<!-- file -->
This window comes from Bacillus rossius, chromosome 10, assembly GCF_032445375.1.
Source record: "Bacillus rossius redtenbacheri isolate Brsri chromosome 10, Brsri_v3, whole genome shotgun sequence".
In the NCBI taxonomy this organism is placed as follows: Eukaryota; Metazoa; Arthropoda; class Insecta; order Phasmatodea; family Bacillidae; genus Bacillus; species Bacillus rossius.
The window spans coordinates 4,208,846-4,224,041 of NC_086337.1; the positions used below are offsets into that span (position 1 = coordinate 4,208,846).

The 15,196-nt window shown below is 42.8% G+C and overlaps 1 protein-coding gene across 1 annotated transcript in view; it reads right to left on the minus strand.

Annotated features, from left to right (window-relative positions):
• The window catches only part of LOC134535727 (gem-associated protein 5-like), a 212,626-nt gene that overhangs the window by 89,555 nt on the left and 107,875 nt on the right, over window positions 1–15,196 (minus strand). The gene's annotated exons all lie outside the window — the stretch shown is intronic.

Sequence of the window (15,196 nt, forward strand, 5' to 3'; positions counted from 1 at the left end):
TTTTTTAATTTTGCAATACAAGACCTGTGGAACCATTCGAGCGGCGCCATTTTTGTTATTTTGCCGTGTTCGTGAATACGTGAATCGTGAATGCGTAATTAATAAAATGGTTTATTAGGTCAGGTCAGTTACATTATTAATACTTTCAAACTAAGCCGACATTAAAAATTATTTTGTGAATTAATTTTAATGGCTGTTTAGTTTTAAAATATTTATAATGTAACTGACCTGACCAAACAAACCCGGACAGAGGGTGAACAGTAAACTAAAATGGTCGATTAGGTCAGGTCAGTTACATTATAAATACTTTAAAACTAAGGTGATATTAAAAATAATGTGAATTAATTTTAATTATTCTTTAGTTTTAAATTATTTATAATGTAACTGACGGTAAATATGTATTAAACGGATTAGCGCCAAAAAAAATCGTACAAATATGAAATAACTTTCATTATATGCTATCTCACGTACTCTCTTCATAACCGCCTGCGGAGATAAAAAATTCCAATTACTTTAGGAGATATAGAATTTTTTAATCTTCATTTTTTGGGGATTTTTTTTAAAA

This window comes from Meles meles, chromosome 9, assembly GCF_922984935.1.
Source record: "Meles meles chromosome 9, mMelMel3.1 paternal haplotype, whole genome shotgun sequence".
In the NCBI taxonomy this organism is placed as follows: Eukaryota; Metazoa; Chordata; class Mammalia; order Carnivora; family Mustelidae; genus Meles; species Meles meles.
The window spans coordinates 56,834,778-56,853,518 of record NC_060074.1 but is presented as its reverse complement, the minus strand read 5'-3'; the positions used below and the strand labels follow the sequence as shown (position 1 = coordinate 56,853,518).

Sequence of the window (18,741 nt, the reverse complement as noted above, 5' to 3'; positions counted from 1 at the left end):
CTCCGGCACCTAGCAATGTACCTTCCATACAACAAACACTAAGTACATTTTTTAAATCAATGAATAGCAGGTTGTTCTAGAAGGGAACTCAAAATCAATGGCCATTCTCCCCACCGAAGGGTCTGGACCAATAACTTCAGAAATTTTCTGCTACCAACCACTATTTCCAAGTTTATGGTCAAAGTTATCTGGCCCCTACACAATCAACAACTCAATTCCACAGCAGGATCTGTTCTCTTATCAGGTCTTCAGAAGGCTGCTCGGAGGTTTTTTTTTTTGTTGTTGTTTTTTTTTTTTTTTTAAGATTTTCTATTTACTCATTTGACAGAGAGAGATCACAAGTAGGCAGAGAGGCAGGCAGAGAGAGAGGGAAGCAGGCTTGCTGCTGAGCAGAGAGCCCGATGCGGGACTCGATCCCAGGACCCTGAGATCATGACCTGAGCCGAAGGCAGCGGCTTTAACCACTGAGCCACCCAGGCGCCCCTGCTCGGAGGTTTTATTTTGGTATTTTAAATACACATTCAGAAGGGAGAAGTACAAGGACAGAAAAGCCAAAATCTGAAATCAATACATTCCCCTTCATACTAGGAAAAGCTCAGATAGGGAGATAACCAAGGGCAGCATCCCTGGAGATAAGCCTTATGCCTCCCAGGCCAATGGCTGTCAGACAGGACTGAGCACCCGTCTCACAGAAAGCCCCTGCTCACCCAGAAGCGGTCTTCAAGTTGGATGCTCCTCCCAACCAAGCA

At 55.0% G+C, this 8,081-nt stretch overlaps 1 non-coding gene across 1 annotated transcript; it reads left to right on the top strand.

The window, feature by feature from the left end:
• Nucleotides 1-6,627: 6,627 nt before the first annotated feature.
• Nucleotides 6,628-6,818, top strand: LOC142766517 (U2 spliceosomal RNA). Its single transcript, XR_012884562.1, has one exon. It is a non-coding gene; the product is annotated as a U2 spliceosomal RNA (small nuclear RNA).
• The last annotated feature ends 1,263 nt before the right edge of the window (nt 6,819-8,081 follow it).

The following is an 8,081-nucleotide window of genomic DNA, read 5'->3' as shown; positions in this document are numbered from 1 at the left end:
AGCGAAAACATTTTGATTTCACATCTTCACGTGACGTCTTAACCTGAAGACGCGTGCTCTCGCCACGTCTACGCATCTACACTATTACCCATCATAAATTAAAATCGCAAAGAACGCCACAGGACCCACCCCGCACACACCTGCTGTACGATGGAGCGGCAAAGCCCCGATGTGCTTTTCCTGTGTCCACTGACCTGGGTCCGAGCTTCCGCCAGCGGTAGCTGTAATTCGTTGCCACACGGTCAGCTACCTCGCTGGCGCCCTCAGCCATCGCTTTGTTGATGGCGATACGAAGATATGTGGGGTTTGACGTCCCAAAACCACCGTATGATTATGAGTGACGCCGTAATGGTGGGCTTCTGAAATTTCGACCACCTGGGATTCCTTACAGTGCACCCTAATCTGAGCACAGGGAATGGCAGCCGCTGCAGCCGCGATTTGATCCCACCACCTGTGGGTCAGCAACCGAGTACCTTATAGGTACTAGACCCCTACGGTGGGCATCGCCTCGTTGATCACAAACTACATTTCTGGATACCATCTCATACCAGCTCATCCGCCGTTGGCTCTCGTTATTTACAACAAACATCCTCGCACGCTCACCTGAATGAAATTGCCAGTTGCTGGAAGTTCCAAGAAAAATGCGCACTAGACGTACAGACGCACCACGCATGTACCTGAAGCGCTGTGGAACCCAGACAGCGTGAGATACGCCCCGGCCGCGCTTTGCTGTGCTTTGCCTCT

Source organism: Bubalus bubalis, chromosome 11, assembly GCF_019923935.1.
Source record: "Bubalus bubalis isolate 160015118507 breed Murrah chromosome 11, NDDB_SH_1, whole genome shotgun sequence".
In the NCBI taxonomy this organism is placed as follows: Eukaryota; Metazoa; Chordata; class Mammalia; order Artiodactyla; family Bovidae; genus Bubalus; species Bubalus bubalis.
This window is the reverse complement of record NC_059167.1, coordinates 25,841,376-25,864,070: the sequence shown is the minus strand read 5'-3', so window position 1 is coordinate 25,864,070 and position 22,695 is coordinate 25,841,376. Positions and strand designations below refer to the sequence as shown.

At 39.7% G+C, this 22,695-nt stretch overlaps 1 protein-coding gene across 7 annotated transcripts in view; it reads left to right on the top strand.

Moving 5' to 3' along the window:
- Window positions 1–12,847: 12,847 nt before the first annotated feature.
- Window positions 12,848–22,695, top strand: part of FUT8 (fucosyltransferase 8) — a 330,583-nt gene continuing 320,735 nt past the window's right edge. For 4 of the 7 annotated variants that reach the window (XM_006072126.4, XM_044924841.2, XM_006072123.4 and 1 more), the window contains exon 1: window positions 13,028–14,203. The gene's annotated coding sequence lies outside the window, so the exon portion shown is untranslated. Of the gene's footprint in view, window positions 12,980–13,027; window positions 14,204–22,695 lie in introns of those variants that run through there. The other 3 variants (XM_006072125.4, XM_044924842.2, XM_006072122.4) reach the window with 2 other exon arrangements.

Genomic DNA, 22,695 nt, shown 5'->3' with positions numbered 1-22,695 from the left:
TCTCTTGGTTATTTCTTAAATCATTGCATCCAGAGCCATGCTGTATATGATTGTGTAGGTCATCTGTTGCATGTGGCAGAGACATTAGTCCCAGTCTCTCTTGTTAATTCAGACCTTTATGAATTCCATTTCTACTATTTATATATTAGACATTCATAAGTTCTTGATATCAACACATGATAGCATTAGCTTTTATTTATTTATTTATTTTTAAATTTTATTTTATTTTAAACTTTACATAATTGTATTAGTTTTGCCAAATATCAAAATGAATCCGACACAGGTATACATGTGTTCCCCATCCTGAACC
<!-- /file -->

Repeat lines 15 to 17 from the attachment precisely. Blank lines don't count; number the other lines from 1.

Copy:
CTCCGGCACCTAGCAATGTACCTTCCATACAACAAACACTAAGTACATTTTTTAAATCAATGAATAGCAGGTTGTTCTAGAAGGGAACTCAAAATCAATGGCCATTCTCCCCACCGAAGGGTCTGGACCAATAACTTCAGAAATTTTCTGCTACCAACCACTATTTCCAAGTTTATGGTCAAAGTTATCTGGCCCCTACACAATCAACAACTCAATTCCACAGCAGGATCTGTTCTCTTATCAGGTCTTCAGAAGGCTGCTCGGAGGTTTTTTTTTTTGTTGTTGTTTTTTTTTTTTTTTTAAGATTTTCTATTTACTCATTTGACAGAGAGAGATCACAAGTAGGCAGAGAGGCAGGCAGAGAGAGAGGGAAGCAGGCTTGCTGCTGAGCAGAGAGCCCGATGCGGGACTCGATCCCAGGACCCTGAGATCATGACCTGAGCCGAAGGCAGCGGCTTTAACCACTGAGCCACCCAGGCGCCCCTGCTCGGAGGTTTTATTTTGGTATTTTAAATACACATTCAGAAGGGAGAAGTACAAGGACAGAAAAGCCAAAATCTGAAATCAATACATTCCCCTTCATACTAGGAAAAGCTCAGATAGGGAGATAACCAAGGGCAGCATCCCTGGAGATAAGCCTTATGCCTCCCAGGCCAATGGCTGTCAGACAGGACTGAGCACCCGTCTCACAGAAAGCCCCTGCTCACCCAGAAGCGGTCTTCAAGTTGGATGCTCCTCCCAACCAAGCA

At 55.0% G+C, this 8,081-nt stretch overlaps 1 non-coding gene across 1 annotated transcript; it reads left to right on the top strand.

The window, feature by feature from the left end: